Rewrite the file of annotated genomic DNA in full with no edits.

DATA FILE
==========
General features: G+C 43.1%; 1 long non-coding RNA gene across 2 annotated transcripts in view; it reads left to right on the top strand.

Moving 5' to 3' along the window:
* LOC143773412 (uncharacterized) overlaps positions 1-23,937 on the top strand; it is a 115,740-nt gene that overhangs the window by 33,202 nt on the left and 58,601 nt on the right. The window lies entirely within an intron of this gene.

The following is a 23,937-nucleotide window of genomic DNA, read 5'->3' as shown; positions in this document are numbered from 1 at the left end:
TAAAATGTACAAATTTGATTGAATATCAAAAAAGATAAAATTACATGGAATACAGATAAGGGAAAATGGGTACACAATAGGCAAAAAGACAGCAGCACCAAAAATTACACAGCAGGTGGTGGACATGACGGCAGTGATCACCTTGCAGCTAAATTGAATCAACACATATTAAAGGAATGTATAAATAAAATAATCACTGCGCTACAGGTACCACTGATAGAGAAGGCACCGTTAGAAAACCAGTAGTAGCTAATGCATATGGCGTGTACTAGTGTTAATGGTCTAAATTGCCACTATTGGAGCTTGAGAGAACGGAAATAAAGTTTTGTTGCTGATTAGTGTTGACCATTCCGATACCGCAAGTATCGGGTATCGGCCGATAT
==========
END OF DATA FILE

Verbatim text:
General features: G+C 43.1%; 1 long non-coding RNA gene across 2 annotated transcripts in view; it reads left to right on the top strand.

Moving 5' to 3' along the window:
* LOC143773412 (uncharacterized) overlaps positions 1-23,937 on the top strand; it is a 115,740-nt gene that overhangs the window by 33,202 nt on the left and 58,601 nt on the right. The window lies entirely within an intron of this gene.

The following is a 23,937-nucleotide window of genomic DNA, read 5'->3' as shown; positions in this document are numbered from 1 at the left end:
TAAAATGTACAAATTTGATTGAATATCAAAAAAGATAAAATTACATGGAATACAGATAAGGGAAAATGGGTACACAATAGGCAAAAAGACAGCAGCACCAAAAATTACACAGCAGGTGGTGGACATGACGGCAGTGATCACCTTGCAGCTAAATTGAATCAACACATATTAAAGGAATGTATAAATAAAATAATCACTGCGCTACAGGTACCACTGATAGAGAAGGCACCGTTAGAAAACCAGTAGTAGCTAATGCATATGGCGTGTACTAGTGTTAATGGTCTAAATTGCCACTATTGGAGCTTGAGAGAACGGAAATAAAGTTTTGTTGCTGATTAGTGTTGACCATTCCGATACCGCAAGTATCGGGTATCGGCCGATAT